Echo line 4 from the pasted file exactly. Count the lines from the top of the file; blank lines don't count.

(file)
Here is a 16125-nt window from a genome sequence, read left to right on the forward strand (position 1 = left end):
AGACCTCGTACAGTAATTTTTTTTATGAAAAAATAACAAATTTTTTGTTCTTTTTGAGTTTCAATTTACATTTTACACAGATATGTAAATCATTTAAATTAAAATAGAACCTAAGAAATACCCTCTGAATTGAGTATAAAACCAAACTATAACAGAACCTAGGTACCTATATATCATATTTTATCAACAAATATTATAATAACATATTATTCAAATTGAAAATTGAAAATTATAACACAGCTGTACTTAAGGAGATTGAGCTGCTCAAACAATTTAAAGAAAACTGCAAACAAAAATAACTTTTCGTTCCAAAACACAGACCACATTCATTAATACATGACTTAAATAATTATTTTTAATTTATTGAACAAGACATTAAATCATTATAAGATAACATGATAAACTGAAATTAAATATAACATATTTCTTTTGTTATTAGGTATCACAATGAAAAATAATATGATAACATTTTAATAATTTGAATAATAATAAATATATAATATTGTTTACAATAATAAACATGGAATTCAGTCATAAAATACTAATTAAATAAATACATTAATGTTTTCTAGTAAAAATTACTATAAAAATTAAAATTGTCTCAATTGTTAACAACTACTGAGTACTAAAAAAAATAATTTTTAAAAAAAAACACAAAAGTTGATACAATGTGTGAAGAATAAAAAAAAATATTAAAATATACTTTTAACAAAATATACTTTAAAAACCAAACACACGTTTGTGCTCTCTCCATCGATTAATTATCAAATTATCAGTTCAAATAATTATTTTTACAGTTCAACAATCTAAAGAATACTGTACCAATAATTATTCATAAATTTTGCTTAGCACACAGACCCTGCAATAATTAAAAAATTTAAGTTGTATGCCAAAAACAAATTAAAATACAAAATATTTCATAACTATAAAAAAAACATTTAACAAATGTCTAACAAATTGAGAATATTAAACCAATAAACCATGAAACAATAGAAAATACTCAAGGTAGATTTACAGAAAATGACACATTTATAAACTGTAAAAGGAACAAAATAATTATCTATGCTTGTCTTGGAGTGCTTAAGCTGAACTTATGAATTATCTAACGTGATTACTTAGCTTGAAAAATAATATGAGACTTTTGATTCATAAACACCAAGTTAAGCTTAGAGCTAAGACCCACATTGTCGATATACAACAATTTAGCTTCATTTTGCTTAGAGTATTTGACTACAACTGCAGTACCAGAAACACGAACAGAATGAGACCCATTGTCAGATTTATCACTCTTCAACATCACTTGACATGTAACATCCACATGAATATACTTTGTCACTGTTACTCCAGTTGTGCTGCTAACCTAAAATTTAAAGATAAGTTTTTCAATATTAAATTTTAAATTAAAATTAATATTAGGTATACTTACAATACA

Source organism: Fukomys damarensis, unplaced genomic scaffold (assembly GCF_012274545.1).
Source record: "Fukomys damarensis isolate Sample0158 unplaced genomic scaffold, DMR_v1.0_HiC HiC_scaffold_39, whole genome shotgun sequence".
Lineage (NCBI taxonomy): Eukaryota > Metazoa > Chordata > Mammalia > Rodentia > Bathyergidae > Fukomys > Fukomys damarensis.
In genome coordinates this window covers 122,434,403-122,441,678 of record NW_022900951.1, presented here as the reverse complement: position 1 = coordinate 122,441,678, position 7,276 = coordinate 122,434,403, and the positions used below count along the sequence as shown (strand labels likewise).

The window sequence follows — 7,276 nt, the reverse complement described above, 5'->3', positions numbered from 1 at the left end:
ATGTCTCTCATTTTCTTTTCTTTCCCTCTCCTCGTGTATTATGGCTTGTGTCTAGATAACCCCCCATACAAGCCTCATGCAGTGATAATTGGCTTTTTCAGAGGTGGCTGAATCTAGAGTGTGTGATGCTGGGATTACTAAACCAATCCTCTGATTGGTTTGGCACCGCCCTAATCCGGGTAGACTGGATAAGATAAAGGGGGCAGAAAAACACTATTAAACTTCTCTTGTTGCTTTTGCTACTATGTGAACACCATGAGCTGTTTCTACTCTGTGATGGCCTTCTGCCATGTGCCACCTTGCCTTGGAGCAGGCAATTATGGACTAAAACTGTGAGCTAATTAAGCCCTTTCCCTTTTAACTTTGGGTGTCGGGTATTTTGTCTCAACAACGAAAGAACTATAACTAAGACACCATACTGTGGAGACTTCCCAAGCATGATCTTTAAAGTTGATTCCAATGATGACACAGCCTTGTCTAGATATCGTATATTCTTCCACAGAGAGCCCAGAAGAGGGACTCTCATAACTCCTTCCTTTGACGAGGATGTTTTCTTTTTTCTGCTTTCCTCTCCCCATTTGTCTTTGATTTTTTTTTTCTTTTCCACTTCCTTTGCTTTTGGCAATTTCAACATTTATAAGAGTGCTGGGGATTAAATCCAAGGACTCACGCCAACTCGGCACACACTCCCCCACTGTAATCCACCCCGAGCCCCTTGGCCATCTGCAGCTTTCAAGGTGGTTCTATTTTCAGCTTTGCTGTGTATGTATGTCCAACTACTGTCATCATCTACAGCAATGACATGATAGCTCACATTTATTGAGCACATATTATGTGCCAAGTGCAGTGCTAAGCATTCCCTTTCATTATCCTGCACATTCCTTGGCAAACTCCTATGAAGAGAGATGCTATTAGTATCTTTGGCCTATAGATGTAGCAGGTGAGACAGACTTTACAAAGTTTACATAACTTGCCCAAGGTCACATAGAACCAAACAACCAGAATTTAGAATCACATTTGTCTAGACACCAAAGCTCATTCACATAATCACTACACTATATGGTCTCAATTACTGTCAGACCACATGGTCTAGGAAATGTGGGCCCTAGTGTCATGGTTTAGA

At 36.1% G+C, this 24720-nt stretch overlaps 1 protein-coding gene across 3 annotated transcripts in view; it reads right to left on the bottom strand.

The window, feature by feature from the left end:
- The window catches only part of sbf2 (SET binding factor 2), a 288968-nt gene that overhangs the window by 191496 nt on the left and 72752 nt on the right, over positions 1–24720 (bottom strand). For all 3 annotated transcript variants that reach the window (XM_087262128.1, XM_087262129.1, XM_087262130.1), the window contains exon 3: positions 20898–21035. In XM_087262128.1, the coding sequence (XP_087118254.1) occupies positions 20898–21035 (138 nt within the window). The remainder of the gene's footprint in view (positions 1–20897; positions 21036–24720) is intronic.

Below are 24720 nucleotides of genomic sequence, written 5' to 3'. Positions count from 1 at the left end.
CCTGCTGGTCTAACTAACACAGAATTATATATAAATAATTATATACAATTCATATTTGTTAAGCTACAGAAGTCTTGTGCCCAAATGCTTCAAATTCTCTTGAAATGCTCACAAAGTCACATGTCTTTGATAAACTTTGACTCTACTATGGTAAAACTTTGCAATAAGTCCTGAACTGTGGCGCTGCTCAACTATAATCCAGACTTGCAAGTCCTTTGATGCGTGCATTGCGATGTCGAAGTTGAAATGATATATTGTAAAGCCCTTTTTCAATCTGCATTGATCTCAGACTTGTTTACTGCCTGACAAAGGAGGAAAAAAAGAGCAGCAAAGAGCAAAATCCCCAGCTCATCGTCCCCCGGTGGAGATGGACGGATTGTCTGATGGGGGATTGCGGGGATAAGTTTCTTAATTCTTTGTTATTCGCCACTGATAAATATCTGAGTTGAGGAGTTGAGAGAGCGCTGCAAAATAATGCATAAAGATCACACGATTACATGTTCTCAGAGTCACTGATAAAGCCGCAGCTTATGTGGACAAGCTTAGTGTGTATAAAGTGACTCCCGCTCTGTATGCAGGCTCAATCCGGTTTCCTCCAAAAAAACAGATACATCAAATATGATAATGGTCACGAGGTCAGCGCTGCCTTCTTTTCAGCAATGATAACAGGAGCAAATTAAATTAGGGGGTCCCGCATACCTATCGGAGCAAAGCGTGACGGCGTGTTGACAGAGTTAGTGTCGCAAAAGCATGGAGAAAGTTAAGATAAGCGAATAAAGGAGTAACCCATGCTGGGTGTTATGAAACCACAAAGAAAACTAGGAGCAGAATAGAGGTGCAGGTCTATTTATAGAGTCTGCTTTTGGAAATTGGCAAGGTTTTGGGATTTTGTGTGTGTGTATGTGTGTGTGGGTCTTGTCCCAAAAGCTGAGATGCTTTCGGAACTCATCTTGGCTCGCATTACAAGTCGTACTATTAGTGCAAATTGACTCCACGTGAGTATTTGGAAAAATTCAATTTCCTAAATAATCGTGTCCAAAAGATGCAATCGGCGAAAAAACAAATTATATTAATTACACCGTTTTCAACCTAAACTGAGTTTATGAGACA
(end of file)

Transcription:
Source record: "Fukomys damarensis isolate Sample0158 unplaced genomic scaffold, DMR_v1.0_HiC HiC_scaffold_39, whole genome shotgun sequence".